Maumee Assembly & Stamping Turns To Solar Energy For Power

New solar panels, which have been added to 250,000 square feet of space on the Maumee Assembly & Stamping Plant roof, will be up and running next month. The panels will save the company 15 percent per month on utility costs. A second solar project, which will be added to the ground level adjacent to the plant, will lead to a 33-percent energy savings per month. The company is investing $4.8 million in the project. PHOTO COURTESY OF MAUMEE ASSEMBLY & STAMPING

BY NANCY GAGNET | MIRROR REPORTER – A new solar project at Maumee Assembly & Stamping will reduce the company’s carbon footprint while saving millions of dollars on energy costs.

Solar panels have been installed on approximately 250,000 square feet of space on the facility’s rooftop and will be up and running next month. According to Jacob Carl, U.S. Utilities solar division manager, the panels will reduce the company’s energy consumption by 15 percent per month. 

In February, installation began on the project, which is expected to cost $2.8 million. The COVID-19 pandemic set the project back several weeks, as product supply was interrupted due to the shutdown.

“Developing this project and running with it has been good,” Mr. Carl said. “A lot of people think that if you don’t have blazing heat, it (solar energy) won’t work well, but actually in a colder temperature with the sun on it, the modules perform better.”

Mr. Carl has overseen solar projects across the United States and he believes that projects in Ohio, like the one at the stamping plant, are on the rise.

“Each state has different incentives and I think now they are making it easier, and each state has energy goals, and that kind of helps as well,” he said.

The rooftop solar panels are the first of a three-phase solar project planned at the manufacturing plant. Phase 2 will include another 250,000 square feet of solar panels on the ground level of the plant’s property, which will reduce monthly energy consumption at the plant by 33 percent.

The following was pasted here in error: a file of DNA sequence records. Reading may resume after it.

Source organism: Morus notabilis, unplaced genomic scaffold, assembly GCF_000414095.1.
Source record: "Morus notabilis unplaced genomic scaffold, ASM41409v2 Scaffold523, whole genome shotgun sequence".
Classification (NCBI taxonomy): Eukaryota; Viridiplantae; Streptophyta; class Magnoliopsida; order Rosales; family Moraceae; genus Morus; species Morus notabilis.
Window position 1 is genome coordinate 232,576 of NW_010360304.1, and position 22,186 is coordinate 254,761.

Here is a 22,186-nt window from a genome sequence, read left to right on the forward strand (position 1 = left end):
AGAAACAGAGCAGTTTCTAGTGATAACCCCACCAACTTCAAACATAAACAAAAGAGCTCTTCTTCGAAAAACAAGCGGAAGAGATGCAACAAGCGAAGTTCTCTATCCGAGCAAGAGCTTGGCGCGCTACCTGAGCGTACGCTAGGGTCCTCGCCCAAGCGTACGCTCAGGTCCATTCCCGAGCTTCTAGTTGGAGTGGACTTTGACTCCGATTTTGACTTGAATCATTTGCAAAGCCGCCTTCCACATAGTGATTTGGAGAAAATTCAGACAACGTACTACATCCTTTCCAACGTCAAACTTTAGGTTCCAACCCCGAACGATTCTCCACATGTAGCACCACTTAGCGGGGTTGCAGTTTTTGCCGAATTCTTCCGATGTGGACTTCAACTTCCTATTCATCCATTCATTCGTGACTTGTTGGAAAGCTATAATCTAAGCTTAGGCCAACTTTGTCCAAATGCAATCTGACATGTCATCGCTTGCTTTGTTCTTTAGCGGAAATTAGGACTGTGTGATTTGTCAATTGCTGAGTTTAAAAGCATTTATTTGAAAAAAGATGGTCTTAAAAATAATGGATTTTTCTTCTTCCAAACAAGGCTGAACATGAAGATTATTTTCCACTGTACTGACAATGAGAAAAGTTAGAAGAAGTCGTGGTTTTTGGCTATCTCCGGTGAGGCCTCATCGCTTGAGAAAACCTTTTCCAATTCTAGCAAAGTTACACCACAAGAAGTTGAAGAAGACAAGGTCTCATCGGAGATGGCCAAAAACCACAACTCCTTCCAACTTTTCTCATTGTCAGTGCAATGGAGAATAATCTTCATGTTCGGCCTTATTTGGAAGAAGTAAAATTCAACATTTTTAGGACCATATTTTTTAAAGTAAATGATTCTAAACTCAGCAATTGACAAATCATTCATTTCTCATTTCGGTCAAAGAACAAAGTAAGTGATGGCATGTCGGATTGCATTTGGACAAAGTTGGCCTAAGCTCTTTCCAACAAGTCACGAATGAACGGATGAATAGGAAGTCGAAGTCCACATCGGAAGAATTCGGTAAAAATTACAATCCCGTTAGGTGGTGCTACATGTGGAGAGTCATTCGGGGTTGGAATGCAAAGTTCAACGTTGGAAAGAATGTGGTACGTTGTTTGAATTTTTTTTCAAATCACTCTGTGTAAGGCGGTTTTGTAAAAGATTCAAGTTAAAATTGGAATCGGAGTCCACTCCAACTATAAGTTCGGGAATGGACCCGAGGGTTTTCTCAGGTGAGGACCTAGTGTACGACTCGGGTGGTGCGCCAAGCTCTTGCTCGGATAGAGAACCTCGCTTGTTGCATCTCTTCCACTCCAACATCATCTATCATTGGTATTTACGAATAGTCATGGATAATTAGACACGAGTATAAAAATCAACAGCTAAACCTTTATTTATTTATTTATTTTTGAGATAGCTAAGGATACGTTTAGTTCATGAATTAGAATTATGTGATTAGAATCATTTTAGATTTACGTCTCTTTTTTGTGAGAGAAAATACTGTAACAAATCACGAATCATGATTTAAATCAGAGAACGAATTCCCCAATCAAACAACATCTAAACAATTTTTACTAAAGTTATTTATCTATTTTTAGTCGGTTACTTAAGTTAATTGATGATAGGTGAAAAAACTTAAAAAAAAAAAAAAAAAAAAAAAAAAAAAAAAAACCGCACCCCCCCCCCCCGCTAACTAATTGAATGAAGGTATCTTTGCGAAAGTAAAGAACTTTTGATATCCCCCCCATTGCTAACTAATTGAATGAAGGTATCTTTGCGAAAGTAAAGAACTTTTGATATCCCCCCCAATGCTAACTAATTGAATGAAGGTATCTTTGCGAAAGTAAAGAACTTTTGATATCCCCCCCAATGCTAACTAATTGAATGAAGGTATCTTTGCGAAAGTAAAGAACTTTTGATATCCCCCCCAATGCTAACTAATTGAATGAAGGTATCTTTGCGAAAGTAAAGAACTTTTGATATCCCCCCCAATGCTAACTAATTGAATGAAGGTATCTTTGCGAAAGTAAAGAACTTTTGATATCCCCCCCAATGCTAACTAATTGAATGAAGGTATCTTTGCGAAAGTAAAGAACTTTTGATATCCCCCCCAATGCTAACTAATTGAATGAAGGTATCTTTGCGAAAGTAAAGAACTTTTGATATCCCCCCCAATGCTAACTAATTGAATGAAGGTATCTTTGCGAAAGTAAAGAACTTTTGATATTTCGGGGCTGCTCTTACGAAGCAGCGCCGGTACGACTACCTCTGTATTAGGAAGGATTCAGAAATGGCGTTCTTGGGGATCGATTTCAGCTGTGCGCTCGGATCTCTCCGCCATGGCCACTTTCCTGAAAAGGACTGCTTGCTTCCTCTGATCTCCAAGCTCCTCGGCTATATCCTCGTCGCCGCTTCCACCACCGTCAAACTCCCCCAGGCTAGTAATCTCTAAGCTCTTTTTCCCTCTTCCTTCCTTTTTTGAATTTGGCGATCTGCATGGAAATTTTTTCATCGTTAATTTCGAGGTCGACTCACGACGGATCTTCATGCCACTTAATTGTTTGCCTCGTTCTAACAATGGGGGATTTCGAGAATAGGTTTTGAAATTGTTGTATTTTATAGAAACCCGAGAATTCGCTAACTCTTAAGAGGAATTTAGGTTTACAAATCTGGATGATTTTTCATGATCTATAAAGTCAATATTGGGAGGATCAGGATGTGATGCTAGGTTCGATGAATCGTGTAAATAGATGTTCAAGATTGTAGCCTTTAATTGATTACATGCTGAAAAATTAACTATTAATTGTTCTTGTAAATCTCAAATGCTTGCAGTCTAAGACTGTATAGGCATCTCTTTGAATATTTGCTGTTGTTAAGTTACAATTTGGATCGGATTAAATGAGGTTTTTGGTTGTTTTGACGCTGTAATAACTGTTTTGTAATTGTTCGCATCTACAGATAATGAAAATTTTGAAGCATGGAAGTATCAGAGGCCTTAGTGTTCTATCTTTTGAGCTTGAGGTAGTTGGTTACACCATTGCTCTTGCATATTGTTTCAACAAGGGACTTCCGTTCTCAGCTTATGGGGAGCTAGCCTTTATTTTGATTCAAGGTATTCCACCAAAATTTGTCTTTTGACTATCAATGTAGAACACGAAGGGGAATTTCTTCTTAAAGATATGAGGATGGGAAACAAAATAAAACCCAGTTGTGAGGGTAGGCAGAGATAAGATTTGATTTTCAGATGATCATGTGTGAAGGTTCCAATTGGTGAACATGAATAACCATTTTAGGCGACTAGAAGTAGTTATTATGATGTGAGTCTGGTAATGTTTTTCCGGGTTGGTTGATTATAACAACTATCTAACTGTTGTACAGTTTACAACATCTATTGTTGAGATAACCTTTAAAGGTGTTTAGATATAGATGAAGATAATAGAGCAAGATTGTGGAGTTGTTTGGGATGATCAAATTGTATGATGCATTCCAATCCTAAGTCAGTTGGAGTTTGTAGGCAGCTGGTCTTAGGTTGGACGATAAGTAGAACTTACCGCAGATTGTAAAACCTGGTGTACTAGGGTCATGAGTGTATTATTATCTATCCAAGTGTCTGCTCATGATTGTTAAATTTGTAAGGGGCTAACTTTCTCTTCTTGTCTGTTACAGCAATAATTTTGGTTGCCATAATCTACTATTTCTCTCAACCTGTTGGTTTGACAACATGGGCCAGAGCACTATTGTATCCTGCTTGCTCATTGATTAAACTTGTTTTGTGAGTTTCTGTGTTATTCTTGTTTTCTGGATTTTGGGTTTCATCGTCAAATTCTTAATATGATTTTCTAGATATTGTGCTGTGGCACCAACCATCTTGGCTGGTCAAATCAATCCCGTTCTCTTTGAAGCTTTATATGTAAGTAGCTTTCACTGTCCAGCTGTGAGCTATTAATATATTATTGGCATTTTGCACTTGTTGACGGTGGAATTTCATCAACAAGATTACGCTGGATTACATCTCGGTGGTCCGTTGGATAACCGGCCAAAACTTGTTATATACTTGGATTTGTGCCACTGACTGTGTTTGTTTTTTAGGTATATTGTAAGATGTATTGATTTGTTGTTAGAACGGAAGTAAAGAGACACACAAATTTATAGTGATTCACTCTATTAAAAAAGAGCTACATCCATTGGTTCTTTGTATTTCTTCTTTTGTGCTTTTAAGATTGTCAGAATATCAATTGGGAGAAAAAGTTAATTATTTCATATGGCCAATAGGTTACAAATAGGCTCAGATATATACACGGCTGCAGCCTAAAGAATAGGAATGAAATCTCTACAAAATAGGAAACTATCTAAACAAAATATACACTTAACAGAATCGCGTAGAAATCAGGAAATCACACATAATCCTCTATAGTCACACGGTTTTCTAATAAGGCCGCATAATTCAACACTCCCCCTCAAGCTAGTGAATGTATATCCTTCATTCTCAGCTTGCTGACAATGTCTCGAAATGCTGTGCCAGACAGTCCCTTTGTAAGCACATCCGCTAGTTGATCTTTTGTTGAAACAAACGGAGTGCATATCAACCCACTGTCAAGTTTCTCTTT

That project should begin in two years, and is expected to save the company approximately $200,000 annually in energy costs, Mr. Carl said.

Plant owner Stan Chlebowski said the project is important because solar is the future of energy.

“We know what the solar panels will produce today and as time goes on, we will generate our own power, and that is definitely going to make a big difference,” he said.

Mr. Chlebowski will invest a total of $4.8 million in the first two phases of the project and he expects to recoup those costs from earned savings in six years.  

“The main reason for taking on the project is to reduce costs,” he said. “I was looking into the future. Our panels are good for 25 years, so after the payback, it will sure help this industry and keep this factory up to the jet age with what is in front of us.”

Mr. Chlebowski purchased Maumee Assembly & Stamping in 2009. Three years ago, he invested $3.5 million, through a Toledo Port Authority PACE loan for energy improvements, to upgrade the electrical distribution system and replace a portion of the roof with a new aluminum chip reflective surface, which absorbs heat and adds insulation. All of the lights inside the plant were also switched to new LED energy-efficient light bulbs.

With a firm commitment to supporting local businesses, much of the material for this project was purchased from local companies, including First Solar, which supplied the panels. 

In addition to the stamping plant, Mr. Chlebowski has other business interests, including U.S. Utilities, which oversaw the solar project at the plant. The company has completed other solar projects in North Carolina, Illinois and Minnesota. The solar division is a turnkey operation that can fashion a solar program with many financial options, including federal tax credits for cities, schools, municipalities and private businesses.

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